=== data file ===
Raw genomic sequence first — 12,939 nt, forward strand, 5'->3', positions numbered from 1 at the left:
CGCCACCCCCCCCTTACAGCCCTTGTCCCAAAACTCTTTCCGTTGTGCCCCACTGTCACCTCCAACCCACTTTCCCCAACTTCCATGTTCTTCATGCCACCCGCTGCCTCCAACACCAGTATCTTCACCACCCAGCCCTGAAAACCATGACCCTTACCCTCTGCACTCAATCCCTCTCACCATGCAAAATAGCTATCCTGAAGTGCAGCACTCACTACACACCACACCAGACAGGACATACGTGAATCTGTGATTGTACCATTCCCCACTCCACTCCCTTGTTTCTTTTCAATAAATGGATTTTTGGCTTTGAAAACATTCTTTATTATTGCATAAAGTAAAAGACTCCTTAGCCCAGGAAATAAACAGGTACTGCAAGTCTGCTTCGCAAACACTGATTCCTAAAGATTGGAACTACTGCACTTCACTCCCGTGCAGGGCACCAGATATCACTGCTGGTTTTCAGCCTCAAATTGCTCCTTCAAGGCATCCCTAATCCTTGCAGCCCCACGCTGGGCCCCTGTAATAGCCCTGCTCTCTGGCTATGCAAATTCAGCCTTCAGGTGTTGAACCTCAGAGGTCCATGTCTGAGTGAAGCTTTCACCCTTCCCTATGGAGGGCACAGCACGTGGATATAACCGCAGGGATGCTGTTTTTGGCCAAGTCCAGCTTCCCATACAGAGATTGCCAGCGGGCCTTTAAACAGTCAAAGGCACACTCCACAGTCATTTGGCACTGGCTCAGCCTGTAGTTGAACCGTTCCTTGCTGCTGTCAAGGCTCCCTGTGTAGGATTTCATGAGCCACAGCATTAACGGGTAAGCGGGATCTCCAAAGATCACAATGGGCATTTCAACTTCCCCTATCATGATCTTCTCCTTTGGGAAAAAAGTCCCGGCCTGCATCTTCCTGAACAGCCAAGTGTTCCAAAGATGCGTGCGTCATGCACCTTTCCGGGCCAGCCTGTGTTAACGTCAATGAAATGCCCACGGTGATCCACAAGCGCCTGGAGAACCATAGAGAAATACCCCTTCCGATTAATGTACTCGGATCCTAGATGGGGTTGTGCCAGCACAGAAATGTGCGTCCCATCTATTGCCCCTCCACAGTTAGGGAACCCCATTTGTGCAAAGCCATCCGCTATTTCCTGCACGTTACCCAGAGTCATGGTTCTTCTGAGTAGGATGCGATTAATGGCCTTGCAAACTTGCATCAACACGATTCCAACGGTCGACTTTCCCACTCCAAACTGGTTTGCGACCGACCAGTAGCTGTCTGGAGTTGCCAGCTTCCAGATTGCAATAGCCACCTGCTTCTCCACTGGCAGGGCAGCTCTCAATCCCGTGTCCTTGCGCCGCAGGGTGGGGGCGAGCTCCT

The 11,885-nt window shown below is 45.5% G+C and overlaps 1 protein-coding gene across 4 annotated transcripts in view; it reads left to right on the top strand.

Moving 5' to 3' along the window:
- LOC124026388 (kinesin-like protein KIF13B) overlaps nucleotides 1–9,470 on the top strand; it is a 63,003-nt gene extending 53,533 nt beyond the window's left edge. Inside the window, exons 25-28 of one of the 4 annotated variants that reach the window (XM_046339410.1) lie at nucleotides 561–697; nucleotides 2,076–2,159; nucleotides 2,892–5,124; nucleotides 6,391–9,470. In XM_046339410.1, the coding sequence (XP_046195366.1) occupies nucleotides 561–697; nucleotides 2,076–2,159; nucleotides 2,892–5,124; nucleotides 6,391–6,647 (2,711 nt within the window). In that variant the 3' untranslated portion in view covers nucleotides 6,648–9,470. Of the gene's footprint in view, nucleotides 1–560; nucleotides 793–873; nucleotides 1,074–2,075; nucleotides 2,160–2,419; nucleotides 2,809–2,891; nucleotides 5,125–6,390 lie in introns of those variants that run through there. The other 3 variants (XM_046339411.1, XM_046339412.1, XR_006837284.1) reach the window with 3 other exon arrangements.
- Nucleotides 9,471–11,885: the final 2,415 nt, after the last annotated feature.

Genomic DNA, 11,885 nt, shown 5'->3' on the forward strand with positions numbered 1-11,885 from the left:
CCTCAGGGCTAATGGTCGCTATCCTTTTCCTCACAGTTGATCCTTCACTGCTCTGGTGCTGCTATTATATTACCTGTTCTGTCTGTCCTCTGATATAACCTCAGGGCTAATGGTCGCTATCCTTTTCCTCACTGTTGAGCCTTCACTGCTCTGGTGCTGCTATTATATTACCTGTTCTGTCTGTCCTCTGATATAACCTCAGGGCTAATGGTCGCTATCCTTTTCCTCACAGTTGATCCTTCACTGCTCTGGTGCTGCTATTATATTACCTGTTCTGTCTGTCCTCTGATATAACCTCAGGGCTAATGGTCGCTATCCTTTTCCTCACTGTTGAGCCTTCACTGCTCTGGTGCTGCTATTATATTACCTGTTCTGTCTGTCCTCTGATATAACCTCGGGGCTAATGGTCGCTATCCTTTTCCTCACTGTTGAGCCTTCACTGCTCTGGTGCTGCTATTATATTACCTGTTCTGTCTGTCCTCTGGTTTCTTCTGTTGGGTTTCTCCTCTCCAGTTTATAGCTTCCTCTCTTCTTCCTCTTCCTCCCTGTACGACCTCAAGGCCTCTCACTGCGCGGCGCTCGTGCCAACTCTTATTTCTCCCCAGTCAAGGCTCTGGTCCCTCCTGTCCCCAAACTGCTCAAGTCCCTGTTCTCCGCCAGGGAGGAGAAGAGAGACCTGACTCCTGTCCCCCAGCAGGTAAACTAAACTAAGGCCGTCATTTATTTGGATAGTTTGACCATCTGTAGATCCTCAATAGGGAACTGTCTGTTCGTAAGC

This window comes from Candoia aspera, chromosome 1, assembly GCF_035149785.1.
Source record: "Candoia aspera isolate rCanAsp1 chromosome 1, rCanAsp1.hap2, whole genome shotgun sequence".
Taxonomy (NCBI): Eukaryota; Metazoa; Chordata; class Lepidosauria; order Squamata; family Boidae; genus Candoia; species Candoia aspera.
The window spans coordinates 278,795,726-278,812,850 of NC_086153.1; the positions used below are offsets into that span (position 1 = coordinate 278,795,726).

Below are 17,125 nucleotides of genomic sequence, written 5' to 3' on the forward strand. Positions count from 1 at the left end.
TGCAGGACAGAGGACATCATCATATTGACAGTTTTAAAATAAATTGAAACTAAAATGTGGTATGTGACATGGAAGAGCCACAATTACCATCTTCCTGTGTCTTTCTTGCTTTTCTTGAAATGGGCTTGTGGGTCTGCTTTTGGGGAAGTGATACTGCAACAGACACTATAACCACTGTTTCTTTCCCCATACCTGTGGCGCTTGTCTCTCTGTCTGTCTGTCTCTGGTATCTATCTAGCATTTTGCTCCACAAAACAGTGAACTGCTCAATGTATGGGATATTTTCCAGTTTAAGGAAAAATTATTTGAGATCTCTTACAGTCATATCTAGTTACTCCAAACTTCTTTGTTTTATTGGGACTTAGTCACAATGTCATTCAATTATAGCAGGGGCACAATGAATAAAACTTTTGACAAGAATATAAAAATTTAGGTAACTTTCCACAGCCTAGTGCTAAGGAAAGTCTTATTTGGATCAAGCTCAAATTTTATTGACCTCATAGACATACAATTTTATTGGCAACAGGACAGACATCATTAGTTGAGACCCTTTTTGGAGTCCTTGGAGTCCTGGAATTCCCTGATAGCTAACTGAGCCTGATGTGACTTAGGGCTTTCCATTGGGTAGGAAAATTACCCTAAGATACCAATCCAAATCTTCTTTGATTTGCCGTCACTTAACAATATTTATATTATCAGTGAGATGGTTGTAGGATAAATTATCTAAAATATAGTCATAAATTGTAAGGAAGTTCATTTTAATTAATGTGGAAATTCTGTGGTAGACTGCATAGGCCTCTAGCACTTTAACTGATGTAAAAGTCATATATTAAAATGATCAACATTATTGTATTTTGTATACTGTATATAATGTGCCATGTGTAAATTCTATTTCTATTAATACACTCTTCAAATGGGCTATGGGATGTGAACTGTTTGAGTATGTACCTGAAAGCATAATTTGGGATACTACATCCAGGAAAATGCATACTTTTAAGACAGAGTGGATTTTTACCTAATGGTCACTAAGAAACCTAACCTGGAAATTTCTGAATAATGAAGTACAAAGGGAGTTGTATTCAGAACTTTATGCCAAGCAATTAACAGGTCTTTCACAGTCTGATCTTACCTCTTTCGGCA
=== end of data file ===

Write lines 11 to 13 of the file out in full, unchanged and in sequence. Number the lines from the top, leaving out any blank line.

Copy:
Taxonomy (NCBI): Eukaryota; Metazoa; Chordata; class Lepidosauria; order Squamata; family Boidae; genus Candoia; species Candoia aspera.
The window spans coordinates 278,795,726-278,812,850 of NC_086153.1; the positions used below are offsets into that span (position 1 = coordinate 278,795,726).

Below are 17,125 nucleotides of genomic sequence, written 5' to 3' on the forward strand. Positions count from 1 at the left end.